CONROE, Texas (FOX 26) — There’s a lot that 3D printers have made: bones, rockets, buildings. In fact, in Austin, you’ll find a 350 square foot structure billed by its builders, start-up company ICON, as the first permitted 3D printed house in the U.S. But build much bigger and you’ll have problems.
"Once you get large enough, you really need some form of steel or some other means to reinforce the concrete,” says Andrew Colopy, assistant professor of architecture at Rice University.
That’s where Larry Haines, founder of Austin-based Sunconomy, comes in. He says Sunconomy has partnered with a San Francisco residential building company, Forge New, to develop a system called We Print Houses. It will allow the builder to create bigger homes using a unique mobile platform to which they attach a print head.
By building a certain way and using portland-free, geopolymer concrete from Geopolymer Solutions in Conroe, they have been able to achieve structural integrity.
"We can put concrete on the inside of the wall and the outside of the wall with the insulation that goes in the middle," says Haines, conducting a demonstration with a steel beam. "And so that’s how we’re meeting code."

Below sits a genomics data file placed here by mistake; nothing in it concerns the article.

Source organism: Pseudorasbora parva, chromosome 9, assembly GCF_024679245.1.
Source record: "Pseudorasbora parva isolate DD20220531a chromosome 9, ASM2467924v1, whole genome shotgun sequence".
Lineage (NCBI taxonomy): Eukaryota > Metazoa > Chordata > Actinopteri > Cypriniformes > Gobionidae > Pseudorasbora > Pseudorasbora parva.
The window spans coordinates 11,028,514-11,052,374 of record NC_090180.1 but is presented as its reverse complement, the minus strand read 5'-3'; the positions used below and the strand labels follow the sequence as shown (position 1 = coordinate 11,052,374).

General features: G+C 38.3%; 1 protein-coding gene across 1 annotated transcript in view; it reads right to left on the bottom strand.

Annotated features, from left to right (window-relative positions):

Haines has already obtained the permit to print an entire house — roofs, floors, and walls — something he says has never been done in the U.S. He is building the first model in Lago Vista, a little more than thirty miles outside of Austin. It will take two months to complete. Then, he wants to sell it.
“This is the future,” says Haines.
Maybe so, but some say don’t expect it to be the norm just yet.
"The design is pretty limited," said Sean Forkner, council business representative of the Central South Carpenters Regional Council. "It’s a great thing and it’s fast, but you’re going to want a house that looks like that.”
And, even though the homes will be much more affordable, some say they won’t appeal to everyone.